“In addition to rape and sexual assault, these women survive torture; they survive the threat of being killed on a daily basis,” she says, “and on top of that, they are treated like social pariahs.”

She finds value in existing practices, such as trauma-focused cognitive behavioral therapy, that she uses in her clinical practice as a pediatric psychologist. But she is also working to develop an evidence-based, residential treatment program that will include counseling, group therapy, and education. The program will also connect survivors with medical help, addiction treatment resources, job assistance, and creative therapies — with the goal of meeting the unique needs of sex trafficking survivors.

Safety First

Nancy Murphy ’90 takes a trauma-informed, safety-first approach to helping women and children at Northwest Family Life Learning and Counseling Center, where she is executive director. Their shelter, Penny’s Place, provides housing and help to survivors of domestic abuse and human trafficking.

“We’ve been able to listen to the survivors’ voices and ask them what they need,” she says. “The first goal is safety. Sometimes safety means a place to lay their head, sometimes it means protection from harm.”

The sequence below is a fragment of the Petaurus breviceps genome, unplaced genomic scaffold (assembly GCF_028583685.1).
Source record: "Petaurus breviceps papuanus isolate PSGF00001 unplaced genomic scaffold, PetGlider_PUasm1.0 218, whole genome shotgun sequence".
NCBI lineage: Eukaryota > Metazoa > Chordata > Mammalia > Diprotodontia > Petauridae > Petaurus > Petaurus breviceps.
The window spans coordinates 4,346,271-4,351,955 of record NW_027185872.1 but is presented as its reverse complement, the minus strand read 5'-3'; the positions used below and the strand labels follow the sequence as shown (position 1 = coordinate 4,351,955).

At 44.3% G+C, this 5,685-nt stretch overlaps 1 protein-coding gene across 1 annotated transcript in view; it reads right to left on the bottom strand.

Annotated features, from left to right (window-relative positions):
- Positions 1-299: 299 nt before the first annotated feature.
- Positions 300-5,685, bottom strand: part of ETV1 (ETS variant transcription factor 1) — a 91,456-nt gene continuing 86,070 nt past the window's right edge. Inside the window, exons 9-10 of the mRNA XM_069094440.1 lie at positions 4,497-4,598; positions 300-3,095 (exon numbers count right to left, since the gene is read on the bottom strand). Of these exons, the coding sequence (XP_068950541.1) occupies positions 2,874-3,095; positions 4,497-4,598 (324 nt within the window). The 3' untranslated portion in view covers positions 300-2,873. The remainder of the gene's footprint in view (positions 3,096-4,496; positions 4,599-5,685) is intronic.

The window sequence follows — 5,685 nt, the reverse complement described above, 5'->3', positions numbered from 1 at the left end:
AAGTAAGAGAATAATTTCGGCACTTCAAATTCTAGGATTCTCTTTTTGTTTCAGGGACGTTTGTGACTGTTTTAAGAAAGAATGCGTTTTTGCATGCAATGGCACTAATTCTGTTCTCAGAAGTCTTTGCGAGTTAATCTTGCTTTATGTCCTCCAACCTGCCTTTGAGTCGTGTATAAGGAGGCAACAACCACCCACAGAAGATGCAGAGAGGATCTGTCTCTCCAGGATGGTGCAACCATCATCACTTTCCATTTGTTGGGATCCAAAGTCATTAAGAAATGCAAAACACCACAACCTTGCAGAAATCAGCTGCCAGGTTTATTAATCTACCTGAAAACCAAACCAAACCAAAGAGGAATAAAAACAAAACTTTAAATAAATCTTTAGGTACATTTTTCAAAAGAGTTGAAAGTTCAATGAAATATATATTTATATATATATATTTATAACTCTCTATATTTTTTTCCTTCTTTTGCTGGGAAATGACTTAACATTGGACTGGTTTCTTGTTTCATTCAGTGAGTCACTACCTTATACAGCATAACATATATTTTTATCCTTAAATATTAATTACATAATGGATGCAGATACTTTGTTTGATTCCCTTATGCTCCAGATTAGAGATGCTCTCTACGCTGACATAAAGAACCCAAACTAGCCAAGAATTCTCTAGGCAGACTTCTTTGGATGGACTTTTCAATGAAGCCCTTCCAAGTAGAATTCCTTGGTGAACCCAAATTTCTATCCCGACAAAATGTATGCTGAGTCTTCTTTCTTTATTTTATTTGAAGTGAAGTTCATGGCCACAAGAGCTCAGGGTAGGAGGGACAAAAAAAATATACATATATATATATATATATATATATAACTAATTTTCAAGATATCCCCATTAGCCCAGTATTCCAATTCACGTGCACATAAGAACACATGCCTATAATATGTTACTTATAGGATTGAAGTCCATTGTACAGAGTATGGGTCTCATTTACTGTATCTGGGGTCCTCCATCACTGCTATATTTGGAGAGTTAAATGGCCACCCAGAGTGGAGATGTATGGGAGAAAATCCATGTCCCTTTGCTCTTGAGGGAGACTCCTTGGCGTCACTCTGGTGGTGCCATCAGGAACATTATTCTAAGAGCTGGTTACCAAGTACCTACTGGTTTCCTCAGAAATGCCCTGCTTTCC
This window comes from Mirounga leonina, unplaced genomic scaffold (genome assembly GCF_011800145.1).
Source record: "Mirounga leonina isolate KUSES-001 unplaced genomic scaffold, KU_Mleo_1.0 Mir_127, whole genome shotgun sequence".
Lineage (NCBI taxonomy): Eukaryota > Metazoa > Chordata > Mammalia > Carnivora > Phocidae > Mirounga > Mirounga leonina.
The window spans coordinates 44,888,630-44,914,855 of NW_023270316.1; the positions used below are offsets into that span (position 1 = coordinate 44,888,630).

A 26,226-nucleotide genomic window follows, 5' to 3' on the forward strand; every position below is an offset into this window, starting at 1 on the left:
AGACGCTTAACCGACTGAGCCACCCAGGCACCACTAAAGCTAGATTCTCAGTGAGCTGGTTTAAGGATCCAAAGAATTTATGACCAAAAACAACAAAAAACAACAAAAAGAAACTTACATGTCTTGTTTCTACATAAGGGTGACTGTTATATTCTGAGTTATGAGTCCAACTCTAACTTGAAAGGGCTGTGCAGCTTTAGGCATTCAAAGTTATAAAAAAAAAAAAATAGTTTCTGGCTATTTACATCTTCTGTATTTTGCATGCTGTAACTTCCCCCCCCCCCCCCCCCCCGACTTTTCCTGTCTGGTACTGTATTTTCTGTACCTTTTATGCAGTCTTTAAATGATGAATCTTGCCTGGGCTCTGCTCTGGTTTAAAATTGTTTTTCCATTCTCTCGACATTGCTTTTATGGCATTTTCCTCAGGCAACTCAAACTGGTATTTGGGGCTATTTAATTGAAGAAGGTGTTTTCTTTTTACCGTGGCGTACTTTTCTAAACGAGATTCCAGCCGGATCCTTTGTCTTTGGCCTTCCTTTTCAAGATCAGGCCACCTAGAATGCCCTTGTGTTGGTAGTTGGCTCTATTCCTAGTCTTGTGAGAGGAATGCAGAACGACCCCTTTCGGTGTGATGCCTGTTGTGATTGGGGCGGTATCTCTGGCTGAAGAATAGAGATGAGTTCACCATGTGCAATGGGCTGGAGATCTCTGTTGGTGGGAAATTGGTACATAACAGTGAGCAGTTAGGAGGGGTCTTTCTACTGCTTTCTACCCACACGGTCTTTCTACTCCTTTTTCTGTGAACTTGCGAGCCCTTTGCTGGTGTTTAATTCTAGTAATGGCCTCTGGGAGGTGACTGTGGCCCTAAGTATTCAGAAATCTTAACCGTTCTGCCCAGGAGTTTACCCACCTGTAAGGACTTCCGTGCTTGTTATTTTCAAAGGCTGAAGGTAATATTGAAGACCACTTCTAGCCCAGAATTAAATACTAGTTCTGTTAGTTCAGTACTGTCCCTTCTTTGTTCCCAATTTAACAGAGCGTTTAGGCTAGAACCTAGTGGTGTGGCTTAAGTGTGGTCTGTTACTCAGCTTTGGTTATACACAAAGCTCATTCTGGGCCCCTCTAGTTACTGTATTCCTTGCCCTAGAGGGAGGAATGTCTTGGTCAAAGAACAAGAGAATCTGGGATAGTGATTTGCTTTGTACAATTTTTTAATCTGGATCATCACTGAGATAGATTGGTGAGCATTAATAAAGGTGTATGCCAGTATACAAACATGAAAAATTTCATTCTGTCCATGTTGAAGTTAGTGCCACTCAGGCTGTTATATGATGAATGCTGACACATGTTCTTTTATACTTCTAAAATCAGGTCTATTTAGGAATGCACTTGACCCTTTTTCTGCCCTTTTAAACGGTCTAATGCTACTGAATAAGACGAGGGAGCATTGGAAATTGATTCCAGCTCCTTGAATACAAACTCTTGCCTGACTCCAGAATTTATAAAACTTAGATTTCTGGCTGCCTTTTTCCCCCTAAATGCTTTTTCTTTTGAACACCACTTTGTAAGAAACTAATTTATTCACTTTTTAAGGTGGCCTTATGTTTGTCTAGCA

For one trafficking survivor, safety meant buying a cake every day. “Her emotional trauma was so deep — she was from another country, and she didn’t know anybody and didn’t want to know anybody — but she identified so much with having a treat, so she bought a cake, and she didn’t really eat them,” Murphy says. “When she left the shelter, there were dozens of cakes.”

Because Penny’s Place is a very small shelter, Murphy and her team can address individual needs that might not fit within a larger shelter program.

“We stay with them until they are ready for a change,” she says. They work on a safety plan, including physical and emotional safety. And only then do they begin therapy.

“After people are safe, then they tell their story. The storytelling has to be really natural and not a requirement for help,” she says.

Breaking the Cycle

Yet the need for therapy is vital. Psychologist Gladys Mwiti, a Kenya-based trauma expert who visited SPU’s campus this spring, has seen how damaging untreated trauma can be, working with survivors of trafficking in war and violent conflict.

“For a person who has experienced more and more traumatic events without any help to deal with the impact, their resilience can wear out,” she says. “Some people can begin to identify with the abuser. For this reason, some women who become traffickers were themselves abused multiple times in their development.”